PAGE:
ASU club builds community for online students studying software engineering

CodeDevils allows online students to collaborate on software projects

Evan Borchert is 39 with two kids and lives in North Carolina. He is also a senior studying software engineering and the co-founder of an online student club.

CodeDevils, which was founded by Borchert and Stephanie Miranda, is an online club intended to help students going through ASU's online software engineering degree.

Borchert said that when he joined the online program in 2014, he was looking for a club to join to work on projects outside of class. When he found out that one didn’t exist, he and Miranda founded the club in September 2016. 

Miranda, a junior studying software engineering, said being an online student can be difficult, and that she was looking for something to do outside of class. 

“When I came to ASU, I started asking around for clubs in the online community, because we really miss out on that face-to-face interaction and nothing really was out there,” she said.

The club is currently run by junior Kristofer Hoadley, who lives in Illinois. Hoadley said now that he is president, he is focusing more on collaboration and less on projects. 

“I have been a little more focused on the communication portion, providing people a place to have those conversations of 'Hey I'm struggling with something, can someone help me?'" he said. 

Hoadley said members are from all over the world, so not everyone can attend the weekly online meetings.

To address this problem they use the communication app Slack, which allows members to message about various topics in a designated channel. The club also publishes its weekly meetings online for other members to see and comment on.

Aside from meetings, the club also works on projects together online. Last year, its members made an Android app to help people make flashcards and study, Hoadley said.

Hoadley said he chose to attend online school because of his job at Starbucks, which has a relationship with ASU online that pays for his education.

Miranda said one of their biggest challenges is finding a time that works for everyone.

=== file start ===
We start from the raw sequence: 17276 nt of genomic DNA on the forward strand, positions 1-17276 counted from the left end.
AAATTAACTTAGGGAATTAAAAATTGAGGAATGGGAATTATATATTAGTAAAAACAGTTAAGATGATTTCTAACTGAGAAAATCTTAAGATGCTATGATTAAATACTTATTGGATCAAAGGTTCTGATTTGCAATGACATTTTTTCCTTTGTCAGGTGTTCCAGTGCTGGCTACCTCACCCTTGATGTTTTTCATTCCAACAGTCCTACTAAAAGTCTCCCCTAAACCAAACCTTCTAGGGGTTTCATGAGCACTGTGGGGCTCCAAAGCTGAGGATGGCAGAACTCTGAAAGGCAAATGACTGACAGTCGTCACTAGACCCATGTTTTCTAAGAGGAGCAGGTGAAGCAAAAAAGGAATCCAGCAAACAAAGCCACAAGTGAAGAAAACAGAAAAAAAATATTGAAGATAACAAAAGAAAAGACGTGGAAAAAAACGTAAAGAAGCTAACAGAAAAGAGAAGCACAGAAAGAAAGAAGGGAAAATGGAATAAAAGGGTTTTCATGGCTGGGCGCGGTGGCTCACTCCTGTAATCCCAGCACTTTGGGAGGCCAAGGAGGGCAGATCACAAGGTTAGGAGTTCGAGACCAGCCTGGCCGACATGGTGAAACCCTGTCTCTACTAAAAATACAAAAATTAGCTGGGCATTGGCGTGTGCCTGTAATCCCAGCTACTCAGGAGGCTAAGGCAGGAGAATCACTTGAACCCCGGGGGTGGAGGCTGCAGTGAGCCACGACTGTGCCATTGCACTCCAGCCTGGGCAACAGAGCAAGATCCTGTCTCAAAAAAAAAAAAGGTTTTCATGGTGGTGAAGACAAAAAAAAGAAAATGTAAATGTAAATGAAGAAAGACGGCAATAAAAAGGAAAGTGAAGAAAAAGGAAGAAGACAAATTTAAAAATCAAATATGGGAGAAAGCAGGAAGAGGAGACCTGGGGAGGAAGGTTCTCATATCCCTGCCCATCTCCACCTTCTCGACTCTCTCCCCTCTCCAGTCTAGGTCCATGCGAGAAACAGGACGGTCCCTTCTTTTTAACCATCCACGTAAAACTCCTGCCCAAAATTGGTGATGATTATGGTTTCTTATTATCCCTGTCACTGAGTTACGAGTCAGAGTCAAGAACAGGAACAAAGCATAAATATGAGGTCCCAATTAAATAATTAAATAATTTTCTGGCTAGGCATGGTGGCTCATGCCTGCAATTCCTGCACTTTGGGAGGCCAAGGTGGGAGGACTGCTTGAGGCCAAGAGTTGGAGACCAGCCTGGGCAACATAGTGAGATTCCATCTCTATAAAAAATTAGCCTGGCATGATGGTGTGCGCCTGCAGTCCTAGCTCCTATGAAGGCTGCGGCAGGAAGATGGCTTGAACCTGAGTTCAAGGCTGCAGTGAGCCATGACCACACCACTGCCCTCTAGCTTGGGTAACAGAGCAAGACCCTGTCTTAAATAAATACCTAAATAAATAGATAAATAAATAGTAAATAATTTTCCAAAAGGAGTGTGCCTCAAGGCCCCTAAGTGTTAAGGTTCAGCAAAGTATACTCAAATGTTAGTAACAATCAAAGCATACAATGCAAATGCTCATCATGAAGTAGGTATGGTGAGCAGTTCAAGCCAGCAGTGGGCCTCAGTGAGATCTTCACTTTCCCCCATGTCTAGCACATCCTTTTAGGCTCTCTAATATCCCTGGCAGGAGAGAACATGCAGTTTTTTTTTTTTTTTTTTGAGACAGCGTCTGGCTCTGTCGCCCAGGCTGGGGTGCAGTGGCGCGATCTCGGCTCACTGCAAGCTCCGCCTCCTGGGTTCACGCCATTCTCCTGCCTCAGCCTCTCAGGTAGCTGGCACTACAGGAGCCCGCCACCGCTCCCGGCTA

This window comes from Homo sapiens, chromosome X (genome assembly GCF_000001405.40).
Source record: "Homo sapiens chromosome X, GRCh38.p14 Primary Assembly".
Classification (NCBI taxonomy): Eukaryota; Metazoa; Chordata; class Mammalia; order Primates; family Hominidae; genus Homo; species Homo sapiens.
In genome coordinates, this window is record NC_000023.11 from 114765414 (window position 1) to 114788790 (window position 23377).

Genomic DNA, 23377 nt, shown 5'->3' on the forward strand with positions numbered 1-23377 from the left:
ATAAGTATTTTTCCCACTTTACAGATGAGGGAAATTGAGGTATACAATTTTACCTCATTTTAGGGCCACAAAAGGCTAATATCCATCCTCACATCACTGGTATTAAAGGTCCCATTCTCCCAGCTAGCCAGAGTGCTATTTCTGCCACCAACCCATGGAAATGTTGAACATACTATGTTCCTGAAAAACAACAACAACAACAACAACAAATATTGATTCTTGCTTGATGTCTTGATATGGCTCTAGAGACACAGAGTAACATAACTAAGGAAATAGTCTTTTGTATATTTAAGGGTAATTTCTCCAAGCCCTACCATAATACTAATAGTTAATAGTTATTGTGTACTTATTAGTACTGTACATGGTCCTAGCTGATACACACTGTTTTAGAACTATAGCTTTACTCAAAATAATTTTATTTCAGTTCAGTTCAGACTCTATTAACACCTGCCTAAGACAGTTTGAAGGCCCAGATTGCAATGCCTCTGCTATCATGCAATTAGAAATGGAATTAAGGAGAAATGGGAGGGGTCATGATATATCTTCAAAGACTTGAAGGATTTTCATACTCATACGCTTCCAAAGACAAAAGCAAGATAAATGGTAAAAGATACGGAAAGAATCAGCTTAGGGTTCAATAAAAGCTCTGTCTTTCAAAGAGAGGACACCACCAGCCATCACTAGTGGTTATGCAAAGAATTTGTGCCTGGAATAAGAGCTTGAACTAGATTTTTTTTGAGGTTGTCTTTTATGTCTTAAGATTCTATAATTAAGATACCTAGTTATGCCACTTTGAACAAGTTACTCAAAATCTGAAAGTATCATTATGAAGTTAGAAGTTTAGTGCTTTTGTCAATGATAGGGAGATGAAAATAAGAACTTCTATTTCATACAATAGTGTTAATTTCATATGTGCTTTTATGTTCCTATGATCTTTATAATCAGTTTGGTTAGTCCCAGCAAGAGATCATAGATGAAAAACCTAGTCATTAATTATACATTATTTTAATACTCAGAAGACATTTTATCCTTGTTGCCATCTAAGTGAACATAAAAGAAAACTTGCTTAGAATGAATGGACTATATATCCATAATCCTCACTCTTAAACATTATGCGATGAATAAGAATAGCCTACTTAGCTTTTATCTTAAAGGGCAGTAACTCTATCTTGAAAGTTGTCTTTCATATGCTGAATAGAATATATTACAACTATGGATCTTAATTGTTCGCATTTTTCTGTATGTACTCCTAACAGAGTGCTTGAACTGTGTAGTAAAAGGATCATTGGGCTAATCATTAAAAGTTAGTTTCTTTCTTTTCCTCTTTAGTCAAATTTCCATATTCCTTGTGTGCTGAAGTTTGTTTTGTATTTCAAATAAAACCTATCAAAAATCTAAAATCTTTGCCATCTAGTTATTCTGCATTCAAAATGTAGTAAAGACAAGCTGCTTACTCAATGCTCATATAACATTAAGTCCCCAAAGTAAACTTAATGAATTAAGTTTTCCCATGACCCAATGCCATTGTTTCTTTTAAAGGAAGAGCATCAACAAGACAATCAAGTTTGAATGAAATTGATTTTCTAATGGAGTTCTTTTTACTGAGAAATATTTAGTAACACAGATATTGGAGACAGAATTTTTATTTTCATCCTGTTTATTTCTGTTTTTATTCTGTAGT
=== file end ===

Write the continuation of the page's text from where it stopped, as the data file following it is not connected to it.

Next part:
“We are all over the world,” she said. “I'm in California. Our president is in Illinois, so is our webmaster. Our treasurer is in Dubai, and our secretary is in North Carolina.”

Borchert said that when the club was founded, there were around 15 members, and they now have around 200 in their Slack channel. 

Borchert said online students miss out on a lot, including career fairs, another reason for co-founding the club.

“We get all the same emails (on-campus students) get,” he said. “When there's a swarm of bees on campus or something like that we get those emails, and I chuckle to myself."

He said that when online students get emails about career fairs or job opportunities, they feel like they are missing out. Because of this, part of the club's mission is to help members edit their resumes and look for jobs. 

Miranda said it is strange having not met many of her fellow classmates in person.

“Evan and I have worked really closely, and we live on opposite sides of the U.S.,” she said. “It's weird to know I'm friends with somebody who I've never physically met. If we saw each other in public we may not even recognize each other although we have conversations almost every day.”

Borchert said he chose the ASU program because ASU is a “brick-and-mortar” university.

"When you get the degree, it doesn't say ASU online,” he said. “It says software engineering from ASU, and that feels solid to me, better than those other programs out there.”

Miranda said the club has given her a sense of community, despite the fact that she hasn’t met many of her classmates.

"Being able to really apply what we are learning is really nice, and having a sense of community with my fellow students," she said.


Reach the reporter at ajhowar6@asu.edu and follow @andrew_howard4 on Twitter.

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